Dubai School Admission Early Years Assessments: What to expect and how you can prepare your child
No matter how much educators might try to reassure families about early years school entrance assessments, the myths and legends still abound.
I heard them all as a first-time mum myself, swapped in hushed tones amongst anxious parents in the playground:
“So-and-so elite school rejected my friend’s two—year-old for describing the image on a flashcard as a fish rather than a whale”;
“My neighbour’s son didn’t get into the community school because he was too shy to talk in the assessment”;
“Our friend’s little girl was rejected because she cried when she had to leave her mum and dad …”
The fact that I was about to subject my lisping, wispy-haired two-year-old to a situation in which he would be analysed and potentially deemed unsuitable felt heart-breaking, and I was more nervous before his ‘stay-and-play date’ than I had been for any university exam or job interview I’d had in my life.
But while the rumours might make school entry assessments seem like ruthless ordeals that no child should ever have to go through, the truth is – or at least it should be – far gentler and more prosaic, say teachers.
If your child is still wearing nappies, drinking from a bottle, or wants mummy or daddy to be in the classroom with them at their Early Years assessment, that’s probably fine, says Joanne Jewell, a parenting educator who worked as a school counsellor for 15 years:
“It’s sad that parents feel so much pressure for their child to be ready to be so independent at often a very young age. We can give them opportunities to learn and teach them these skills but all children learn at a different age and in different ways so please don’t be worried if your child is at a different stage to others. Teachers and Assistants are well aware that children are all different and additional pressure placed on a child can make the situation more difficult and cause unnecessary anxiety in them.”
“In these situations it’s often the parents who are anxious and the children will take their lead from mum and dad. Remember: it’s perfectly normal to have a huge mixture of emotions about your child starting school – especially if he/she is your eldest and this is your first experience.”
Now that Covid restrictions have dropped and children are once more going into schools for their entry assessments, we spoke to Hannah Hepworth-Smith, EYFS Coordinator at Victory Heights Primary School, Hannah Howard, Head of Early Years at Horizon English School Dubai and David Wilcock, Head of Primary at The English College to find out what schools are looking for in school entry assessments, what to expect, and how best to prepare your child.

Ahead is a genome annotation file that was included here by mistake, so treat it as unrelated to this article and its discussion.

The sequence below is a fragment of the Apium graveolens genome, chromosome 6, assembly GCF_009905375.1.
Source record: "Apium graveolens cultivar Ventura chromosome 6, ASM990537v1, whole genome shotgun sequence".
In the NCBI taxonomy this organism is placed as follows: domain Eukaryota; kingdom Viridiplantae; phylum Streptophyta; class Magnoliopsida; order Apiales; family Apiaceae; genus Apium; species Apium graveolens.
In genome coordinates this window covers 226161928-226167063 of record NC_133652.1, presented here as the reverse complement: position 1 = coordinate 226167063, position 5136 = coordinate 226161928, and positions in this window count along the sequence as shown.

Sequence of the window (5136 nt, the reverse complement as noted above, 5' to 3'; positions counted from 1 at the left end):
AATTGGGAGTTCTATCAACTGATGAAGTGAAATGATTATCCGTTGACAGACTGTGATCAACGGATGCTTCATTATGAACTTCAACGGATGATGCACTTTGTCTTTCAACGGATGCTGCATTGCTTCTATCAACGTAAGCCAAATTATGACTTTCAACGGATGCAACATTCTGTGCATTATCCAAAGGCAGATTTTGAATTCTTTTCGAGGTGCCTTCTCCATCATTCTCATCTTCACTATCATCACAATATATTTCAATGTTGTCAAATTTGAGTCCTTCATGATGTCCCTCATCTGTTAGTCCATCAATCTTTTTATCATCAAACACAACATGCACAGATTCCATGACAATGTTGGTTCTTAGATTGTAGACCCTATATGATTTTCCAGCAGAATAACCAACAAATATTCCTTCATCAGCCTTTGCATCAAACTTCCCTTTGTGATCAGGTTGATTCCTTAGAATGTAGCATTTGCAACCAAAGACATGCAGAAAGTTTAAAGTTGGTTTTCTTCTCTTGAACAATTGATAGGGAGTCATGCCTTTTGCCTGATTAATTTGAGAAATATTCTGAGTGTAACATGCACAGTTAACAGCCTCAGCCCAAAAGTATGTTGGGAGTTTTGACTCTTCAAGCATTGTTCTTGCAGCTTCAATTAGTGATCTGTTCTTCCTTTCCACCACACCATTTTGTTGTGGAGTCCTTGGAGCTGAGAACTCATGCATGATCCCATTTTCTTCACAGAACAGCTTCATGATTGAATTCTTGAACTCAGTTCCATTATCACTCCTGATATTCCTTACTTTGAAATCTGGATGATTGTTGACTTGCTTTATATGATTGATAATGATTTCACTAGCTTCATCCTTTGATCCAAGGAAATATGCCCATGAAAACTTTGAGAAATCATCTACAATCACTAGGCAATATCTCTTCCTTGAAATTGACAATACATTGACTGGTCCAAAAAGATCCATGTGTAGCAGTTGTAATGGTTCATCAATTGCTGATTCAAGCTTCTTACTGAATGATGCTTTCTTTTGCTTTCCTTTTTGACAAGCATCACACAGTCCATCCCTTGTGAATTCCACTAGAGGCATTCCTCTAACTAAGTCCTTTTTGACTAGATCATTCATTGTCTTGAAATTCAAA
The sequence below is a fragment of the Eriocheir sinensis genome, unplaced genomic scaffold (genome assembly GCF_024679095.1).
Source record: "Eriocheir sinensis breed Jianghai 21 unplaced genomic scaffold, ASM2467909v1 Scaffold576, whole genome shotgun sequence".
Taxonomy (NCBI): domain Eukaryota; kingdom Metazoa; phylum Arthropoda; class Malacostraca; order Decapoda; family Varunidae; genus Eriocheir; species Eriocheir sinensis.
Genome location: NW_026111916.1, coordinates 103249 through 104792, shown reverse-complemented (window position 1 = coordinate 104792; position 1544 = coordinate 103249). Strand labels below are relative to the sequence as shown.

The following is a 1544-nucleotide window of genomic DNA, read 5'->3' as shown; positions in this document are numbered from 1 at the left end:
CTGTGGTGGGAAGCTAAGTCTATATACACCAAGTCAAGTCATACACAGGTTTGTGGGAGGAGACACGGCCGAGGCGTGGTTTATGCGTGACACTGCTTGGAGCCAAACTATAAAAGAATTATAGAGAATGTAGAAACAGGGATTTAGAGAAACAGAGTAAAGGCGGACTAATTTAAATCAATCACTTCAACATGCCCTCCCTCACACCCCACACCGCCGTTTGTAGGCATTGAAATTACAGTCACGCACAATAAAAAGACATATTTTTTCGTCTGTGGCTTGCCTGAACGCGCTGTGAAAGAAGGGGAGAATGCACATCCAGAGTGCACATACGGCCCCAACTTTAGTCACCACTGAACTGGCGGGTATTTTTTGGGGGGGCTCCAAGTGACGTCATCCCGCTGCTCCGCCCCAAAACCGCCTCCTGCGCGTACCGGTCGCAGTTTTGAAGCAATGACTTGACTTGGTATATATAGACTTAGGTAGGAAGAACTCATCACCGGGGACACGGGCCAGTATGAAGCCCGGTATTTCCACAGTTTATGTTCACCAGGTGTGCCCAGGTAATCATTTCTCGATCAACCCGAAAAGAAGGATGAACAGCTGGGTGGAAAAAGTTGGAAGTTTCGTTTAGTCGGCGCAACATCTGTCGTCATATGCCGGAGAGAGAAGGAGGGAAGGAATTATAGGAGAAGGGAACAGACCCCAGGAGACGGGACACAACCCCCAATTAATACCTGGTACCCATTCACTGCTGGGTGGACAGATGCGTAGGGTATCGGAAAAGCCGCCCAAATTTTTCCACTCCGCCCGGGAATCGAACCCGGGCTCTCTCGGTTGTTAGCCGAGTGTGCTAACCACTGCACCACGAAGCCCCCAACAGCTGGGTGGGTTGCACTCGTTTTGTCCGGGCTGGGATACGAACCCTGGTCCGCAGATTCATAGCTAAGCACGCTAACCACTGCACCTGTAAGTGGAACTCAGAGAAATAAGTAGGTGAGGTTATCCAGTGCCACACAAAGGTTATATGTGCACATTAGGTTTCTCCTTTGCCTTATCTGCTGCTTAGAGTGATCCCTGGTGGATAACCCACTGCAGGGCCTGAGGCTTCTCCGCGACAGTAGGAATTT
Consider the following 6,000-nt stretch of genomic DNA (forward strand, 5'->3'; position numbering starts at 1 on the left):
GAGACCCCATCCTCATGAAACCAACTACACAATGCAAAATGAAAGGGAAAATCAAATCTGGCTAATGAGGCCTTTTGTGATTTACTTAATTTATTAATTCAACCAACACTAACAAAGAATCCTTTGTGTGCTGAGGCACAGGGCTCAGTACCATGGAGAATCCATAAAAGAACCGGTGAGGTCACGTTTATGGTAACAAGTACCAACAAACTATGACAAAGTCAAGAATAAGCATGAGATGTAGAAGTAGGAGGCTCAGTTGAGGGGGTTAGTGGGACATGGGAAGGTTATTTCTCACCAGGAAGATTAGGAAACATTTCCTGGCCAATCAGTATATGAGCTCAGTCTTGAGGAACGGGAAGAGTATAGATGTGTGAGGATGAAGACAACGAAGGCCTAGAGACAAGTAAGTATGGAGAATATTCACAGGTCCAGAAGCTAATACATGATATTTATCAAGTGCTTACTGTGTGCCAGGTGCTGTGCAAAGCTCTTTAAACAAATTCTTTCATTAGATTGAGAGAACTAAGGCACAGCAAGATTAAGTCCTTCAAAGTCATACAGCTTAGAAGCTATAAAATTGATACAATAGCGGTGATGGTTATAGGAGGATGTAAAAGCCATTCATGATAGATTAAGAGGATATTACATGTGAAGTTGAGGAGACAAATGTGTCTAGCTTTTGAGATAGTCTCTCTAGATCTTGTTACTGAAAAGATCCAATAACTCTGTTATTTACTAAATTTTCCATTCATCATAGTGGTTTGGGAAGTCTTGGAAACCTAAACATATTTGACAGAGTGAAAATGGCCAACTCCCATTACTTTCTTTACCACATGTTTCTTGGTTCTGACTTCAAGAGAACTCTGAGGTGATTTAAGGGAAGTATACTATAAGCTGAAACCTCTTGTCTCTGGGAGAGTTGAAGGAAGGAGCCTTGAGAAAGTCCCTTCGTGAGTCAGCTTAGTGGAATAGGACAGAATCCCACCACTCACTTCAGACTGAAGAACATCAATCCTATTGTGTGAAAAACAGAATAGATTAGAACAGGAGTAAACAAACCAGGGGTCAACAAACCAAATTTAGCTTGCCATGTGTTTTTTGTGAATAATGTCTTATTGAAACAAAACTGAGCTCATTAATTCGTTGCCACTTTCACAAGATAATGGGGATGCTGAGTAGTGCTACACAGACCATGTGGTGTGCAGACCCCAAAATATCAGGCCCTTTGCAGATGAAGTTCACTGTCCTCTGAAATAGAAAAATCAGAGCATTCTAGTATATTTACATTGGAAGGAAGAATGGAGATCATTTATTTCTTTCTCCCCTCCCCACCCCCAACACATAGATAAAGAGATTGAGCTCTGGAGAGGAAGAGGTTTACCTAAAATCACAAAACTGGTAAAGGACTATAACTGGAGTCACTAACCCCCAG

You may also like: ‘Is 3 years old too little to start “big school” Why UAE expats send their children to school so young’.
What happens in school entry assessments?
Although some schools will accept video assessments, or even Nursery reports if they exist, many establishments like to invite a child into the building for a physical entry assessment in person. These tend to involve games, singing and informal interaction; they are not designed to test children’s knowledge or trip them up in any way. They can also be a good opportunity for you as a parent to gauge the way a school runs, and for the child to become familiar with the Early Years surroundings, if he or she does end up enrolling as a student. Hannah Howard, Head of Early Years at Horizon English School says:
“We have informal school entry ‘assessments’, which we refer to as ‘stay and play’ sessions, where the children enter an enhanced Early Years environment and can play and interact with adults and other children.”
David Wilcock, Head of Primary at The English College adds:
“Assessments are done as informal interactions between the teacher and the child through play-based activities and conversations that gauge the child’s language, communication and comprehension skills.”
Why do you need to assess my three or four year old?
While older children are likely to have an established legacy of school reports or are able to take part in an interview or written test in the case of selective schools, the situation is different for children in the younger years. Hannah Howard of Horizon English School says:
“We use this as an opportunity for the children to demonstrate their current early development in an informal environment, through a play-based approach, mirroring the Early Years Curriculum. This is a chance for our Early Years team to get to know each child, observe their school readiness and ensure we can provide the appropriate support for every child.”
Head of Primary at The English College, David Wilcox, expands:
“These assessments throw light on children’s physical, emotional and social development along with their reading, writing and maths skills. This helps us in deciding on the kind of resources & support that we need to offer to meet the child’s needs, including any special needs provision.”
Hannah Hepworth-Smith, EYFS Coordinator at Victory Heights Primary School, sums it up:
“Essentially we want to identify if a child needs support when they come to the school.”
What sorts of attributes or behaviours are the assessments looking for?
During the assessment schools are looking for a series of behaviours and skills, says The English College’s David Wilcox:
“For example, can they separate from their parents? How does the child engage with the resources in the classroom? Are they curious, can they self-regulate?